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THE SPIRITUAL UMBILICAL CORD: A corpse way between Chalton and Cropthorne, Worcestershire

The small hamlet of Charlton has always been inextricably linked with the adjacent minster territory of Cropthorne, apart from a short period between 1882 and 1923.(1). Even its common-place name suggests is was always a lesser settlement(2), and in turn the inhabitants only received religious attention from the small chapel bereft of burial rights. Formerly Charlton’s 13th century chapel of St.John the Evangelist had been housed in the tithe barn(3), but it was replaced in the Victorian period by the stone building you see today.(4) Bodies committed for burial were taken to the mother church of St.Michael, Cropthorne in a direct NE/SW line.

To walk the path, start from Charlton chapel in Ryden Lane and head back westwards towards the village centre. The course approaches the village green then crosses Merry Brook by a substantial bridge, one that looks capable of carrying more than just an individual, i.e. a funeral party. Walk diagonally SW towards the waymarked gate. The path then follows the field boundaries on the southern side of the brook. The hedgerow creates a natural boundary and the walk appears unspectacular until you emerge from the small stile which aligns with the road leading up to St.Michael’s, Cropthorne Here a clear, indented, green path cuts through the crop diagonally. So small is the parcel of land that it severs, that it is obvious that this route has more than just a practical purpose. It would have been just as easy for the path to follow the hedgerow to the right than to cut straight across a ploughed field. But instead it forges ahead because this is not just a footpath, rather it is a right of way - for the dead. The path and road align on St.Michael’s, but sadly a clump of Scot’s Pine blocks the intervisibility. Importantly, this section of road between the emerging path and the church is called ‘Church Leys’ as it approaches the village of Cropthorne. This road and the section of path before it are recorded in the Parliamentary Survey 1649-50, ‘ one arable called Church Leys, the church way from Charlton to Cropthorne leading thro’ the middle.(5)

The name of the village is said to derive from its Saxon origins, ‘the land of Croppa divided from that of Charlton by a considerable thorn hedge.’ (6) or possibly ‘thorn tree near a hill’.(7) The parish church of St.Michael’s has much to recommend it and contains several interesting artefacts. As you approach it the old preaching cross soon comes into view as you climb the road towards the churchyard. Little can be seen of its Saxon origins, but an entry in the Domesday Book states that the priory of Worcester provided a priest for Cropthorne in 1086, and some feel that this is evidence for an early stone church before this date. However, today’s visitor has to be satisfied with the early Norman remains, notably the base of the chancel arch. Also of note is a 14th century coffin lid depicting a chalice and raised hand, possibly that of a priest. If every picture tells a story, then so must every effigy. Overpowering all else inside the church is the Dingley monument, a family associated with the village for many generations. But as the male line died out , it was replaced by the Goodere family who assumed a Baronetcy. Unfortunately, rivalry between two brothers ended rather sensationally in death and insanity more fully described in the church’s booklet.(8).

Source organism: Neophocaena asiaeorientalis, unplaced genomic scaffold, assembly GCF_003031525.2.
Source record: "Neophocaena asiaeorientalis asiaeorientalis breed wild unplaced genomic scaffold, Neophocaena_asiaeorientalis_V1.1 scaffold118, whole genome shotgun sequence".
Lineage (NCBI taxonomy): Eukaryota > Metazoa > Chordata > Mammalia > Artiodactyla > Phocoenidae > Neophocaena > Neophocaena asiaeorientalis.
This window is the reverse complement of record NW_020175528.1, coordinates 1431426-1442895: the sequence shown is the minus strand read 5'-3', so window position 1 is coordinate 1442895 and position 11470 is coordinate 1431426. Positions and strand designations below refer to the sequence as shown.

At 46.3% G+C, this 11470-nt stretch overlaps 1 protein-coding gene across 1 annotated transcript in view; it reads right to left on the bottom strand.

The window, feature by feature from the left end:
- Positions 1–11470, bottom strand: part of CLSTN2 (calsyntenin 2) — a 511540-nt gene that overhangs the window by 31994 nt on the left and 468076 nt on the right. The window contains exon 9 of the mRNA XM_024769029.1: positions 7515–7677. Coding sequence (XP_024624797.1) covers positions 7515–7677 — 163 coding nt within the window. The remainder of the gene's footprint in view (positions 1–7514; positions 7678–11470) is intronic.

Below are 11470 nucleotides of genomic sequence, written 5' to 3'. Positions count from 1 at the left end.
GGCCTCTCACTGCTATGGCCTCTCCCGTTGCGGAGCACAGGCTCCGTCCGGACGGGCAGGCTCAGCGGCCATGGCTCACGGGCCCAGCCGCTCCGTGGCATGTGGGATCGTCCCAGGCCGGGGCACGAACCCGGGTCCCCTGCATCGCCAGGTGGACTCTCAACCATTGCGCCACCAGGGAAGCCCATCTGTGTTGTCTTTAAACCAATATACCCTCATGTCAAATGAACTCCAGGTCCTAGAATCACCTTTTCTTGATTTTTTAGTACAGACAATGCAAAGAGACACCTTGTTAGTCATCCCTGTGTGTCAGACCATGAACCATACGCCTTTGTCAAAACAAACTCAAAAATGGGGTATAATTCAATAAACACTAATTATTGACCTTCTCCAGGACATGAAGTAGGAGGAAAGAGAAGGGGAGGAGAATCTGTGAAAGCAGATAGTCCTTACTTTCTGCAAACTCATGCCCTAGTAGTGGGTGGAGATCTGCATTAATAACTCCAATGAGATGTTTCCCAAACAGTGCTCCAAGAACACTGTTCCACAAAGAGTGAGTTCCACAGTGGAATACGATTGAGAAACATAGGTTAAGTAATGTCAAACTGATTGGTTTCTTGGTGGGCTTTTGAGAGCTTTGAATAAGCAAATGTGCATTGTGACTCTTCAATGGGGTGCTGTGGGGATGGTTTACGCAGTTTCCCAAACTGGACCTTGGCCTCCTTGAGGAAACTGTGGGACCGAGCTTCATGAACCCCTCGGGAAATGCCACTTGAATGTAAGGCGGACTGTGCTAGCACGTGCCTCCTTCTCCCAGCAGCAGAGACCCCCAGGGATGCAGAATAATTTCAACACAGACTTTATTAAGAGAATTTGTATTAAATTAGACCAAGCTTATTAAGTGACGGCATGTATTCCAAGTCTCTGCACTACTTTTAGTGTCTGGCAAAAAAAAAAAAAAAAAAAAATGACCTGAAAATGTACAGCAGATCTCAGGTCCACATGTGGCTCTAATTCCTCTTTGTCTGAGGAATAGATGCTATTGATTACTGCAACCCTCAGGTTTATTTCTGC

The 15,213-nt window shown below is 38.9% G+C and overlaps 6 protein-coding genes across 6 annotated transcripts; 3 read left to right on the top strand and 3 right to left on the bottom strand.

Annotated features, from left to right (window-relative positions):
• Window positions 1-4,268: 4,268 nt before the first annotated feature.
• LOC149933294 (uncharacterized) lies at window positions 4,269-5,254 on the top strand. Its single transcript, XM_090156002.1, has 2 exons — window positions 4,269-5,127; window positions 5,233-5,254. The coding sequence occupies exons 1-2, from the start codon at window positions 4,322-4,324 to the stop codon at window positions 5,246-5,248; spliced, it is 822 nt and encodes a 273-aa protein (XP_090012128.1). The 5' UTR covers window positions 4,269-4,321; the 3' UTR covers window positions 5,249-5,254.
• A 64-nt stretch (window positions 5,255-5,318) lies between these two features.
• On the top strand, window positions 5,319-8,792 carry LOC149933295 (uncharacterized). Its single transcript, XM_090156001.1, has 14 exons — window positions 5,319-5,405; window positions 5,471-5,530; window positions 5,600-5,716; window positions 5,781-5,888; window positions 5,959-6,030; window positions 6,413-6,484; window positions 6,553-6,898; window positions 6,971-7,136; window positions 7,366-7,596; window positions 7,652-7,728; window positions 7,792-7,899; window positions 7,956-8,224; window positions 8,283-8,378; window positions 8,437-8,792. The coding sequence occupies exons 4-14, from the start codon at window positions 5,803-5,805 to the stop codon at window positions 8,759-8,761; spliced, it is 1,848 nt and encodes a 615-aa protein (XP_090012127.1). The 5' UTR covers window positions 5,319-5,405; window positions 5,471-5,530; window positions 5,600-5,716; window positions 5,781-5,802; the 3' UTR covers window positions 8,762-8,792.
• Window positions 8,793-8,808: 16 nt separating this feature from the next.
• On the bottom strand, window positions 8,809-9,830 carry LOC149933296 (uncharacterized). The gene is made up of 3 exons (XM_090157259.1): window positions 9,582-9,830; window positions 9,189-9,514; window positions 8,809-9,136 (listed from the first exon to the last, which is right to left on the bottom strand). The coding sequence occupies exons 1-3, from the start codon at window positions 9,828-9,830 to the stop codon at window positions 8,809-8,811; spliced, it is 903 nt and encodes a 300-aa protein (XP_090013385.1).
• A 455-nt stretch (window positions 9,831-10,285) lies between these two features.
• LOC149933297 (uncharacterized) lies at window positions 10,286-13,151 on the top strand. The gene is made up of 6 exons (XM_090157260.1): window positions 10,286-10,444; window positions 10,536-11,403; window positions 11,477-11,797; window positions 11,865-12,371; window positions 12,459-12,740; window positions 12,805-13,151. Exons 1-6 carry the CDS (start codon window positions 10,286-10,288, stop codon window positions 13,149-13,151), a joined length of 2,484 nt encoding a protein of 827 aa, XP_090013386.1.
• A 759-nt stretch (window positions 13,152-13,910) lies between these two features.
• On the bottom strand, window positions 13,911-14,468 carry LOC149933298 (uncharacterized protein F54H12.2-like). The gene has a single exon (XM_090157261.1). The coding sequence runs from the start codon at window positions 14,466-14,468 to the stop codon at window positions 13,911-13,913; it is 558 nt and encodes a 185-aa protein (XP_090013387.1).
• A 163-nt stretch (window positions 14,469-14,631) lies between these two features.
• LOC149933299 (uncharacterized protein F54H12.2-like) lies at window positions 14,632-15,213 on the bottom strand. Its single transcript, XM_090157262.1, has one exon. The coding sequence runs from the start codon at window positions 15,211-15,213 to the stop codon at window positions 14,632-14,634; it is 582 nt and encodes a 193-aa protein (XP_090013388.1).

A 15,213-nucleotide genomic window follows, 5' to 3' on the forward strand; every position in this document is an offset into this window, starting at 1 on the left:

Arguably, what must be the prize of the church is the exquisitely carved Anglo-Saxon crosshead now held in a case, but originally found embedded in the sanctuary wall. The carvings depict foliage, exotic birds and a griffin, and it has been dated to around 800-850 A.D. It has been suggested that it was brought from elsewhere, but I have not found any indications in the archives as to where that might be nor suggestions from local scholars. We can assume that Cropthorne was intimately associated with the nearby village of Fladbury, a Saxon Minster replete with Bishops Palace by 814 A.D. Thirty four years previously the redoubtable King Offa had visited and spent time there. Is it possible that this centre of religious activity would have been host to stonemasons and craftsmen capable of carving the cross? This settlement may have been substantial, as it appears to have attracted the Vikings as they sailed up the Severn and thence the Avon. They in turn settled at Fladbury(9) and their number may have included artisans capable of such work. That said, although the cross does not display overtly ‘Viking’ designs neither does it appear strictly Saxon.

This is a short path (1km), but one no less interesting for that. It may well have acted as a spiritual as well as physical umbilical cord between the two settlements for hundreds of years, and possibly even longer than that. As an interesting development, earlier this year (1998) , aerial survey has revealed intriguing multiple ring ditches believed to be ploughed out Bronze Age barrows at Charlton. The photographs can be interpreted as a large barrow of concentric rings surrounded by smaller satellite burials, it is also flanked by several larger ring ditches that appear to be part of a linear cemetery. It has been postulated that this in turn is aligned on the crop marks of a cursus at Cropthorne(10). As these monuments represent a period within (approximately) the Neolithic to the Bronze Age, we may be looking at a continuity of use of a symbolic landscape. Wayne Perkins

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